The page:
Ever needed to take a break from your riding routine? That’s what I’m doing right now. A couple weeks ago I developed plantar fasciitis because I was being a little over zealous about riding with my heels down. If that has never happened to you, let me tell you, it is incredibly painful. Riding has been out of the question. I have taken a couple of weeks off from riding for my foot to heal, but in the mean time I think it’s been really good for both of us mentally as well. Me and Hot Rod were riding quite a bit during the week and I think we were both getting tired of our same old routine.
We have been working on the same specific things in our lessons and the also during our “homework” between lesson. Our brains were fried and we both felt a little arena-sour. Sometimes the very best thing to do is take time off before you get resentful. Or worse, your horse gets resentful and bad habits are formed. When I get really into my riding, that’s all I think about. In the evenings I scour the web for instructional videos and I reread all my favorite training articles. My family gets tired of me talking about it at dinner time. I also have a tendency to start picking apart my riding skills and I can’t seem to do anything right in my lessons. It’s all in my head, though. Taking this little break has helped me reevaluate my riding goals. It’s a mid-year evaluation of where we’re at, how far we’ve come, and where we want to go with our riding.
Hot Rod is enjoying his break as well. He’s moved out to the pasture for the fall and he’s enjoying just being a horse. Every time I drive by, his head is buried in the round bale. He has little scrapes on his legs and his bridle path is looking untidy, but that’s just what happens when you turn a “barn horse” out to the pasture. He’s loving every minute of it!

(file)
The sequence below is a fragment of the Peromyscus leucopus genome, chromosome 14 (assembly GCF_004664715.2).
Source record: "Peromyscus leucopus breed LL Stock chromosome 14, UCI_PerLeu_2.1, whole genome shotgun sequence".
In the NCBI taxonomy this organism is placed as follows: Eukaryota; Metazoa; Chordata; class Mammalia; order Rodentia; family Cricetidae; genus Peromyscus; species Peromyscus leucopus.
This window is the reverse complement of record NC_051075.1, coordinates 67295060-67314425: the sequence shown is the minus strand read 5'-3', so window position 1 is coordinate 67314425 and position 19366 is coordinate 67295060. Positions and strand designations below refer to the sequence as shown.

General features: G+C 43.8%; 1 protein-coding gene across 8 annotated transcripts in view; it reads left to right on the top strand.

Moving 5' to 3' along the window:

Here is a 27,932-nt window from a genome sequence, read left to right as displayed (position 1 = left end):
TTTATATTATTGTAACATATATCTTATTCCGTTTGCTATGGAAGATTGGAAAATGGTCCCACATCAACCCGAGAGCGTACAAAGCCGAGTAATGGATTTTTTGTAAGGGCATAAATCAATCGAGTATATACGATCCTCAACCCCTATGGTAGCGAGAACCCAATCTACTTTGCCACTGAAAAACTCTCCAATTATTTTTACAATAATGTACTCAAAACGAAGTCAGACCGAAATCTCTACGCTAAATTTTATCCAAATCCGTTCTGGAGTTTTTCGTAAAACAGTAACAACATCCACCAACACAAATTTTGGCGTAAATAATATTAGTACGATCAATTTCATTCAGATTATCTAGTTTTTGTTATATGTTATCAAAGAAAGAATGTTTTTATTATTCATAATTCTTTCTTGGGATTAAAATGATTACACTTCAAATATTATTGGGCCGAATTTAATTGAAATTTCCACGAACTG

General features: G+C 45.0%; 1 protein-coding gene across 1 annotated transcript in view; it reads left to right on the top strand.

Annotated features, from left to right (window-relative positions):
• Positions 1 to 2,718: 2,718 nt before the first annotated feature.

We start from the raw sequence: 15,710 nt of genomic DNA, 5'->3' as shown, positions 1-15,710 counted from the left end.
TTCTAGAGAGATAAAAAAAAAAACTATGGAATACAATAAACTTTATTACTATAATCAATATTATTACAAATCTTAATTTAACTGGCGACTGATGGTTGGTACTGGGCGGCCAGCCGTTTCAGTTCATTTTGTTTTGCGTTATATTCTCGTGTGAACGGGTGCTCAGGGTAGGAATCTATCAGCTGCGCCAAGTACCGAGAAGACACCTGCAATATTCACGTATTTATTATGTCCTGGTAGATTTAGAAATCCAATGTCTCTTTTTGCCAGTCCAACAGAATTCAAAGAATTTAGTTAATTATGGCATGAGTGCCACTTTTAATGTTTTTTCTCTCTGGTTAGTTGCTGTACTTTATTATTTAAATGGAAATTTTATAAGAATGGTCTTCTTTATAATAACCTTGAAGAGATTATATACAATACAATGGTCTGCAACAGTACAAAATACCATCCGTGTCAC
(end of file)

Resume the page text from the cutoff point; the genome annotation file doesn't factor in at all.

There are several things you can do to maintain your relationship with your horse while you’re taking a break from riding. I’ve really enjoyed pampering him with baths during the heat. Working on the ground is also beneficial and provides a certain level of “work” without getting stressed out. I don’t show Hot Rod in showmanship, but working with him on it really has improved his in-hand behavior. Who knows, maybe we’ll give it a try in the spring. Round pen work is one of my favorite things to do with horses, and sometimes it’s overlooked when you’re working with a finished horse, rather than a green horse. Clinton Anderson has some great DVDs on round penning your horse to establish respect.
I’m taking my break out of necessity because of my foot injury, but sometimes it’s the other way around. Maybe your horse is injured or recently had surgery. You can still work with your horse without riding. If the vet has recommended stall rest with in-hand walking, then if it’s possible saddle your horse before walking. It will make him feel like he still has a job to do and boost his confidence. There’s nothing better for recovery than making your horse feel like his old self in his normal routine.
Maybe it’s time for you and your horsey partner to take a break. Maybe that means just skipping a lesson or switching it up and getting out of the arena. Don’t forget that our horses can get bored easily with the same old riding routine. Try to keep your minds fresh, and you’ll reap all the more riding benefits!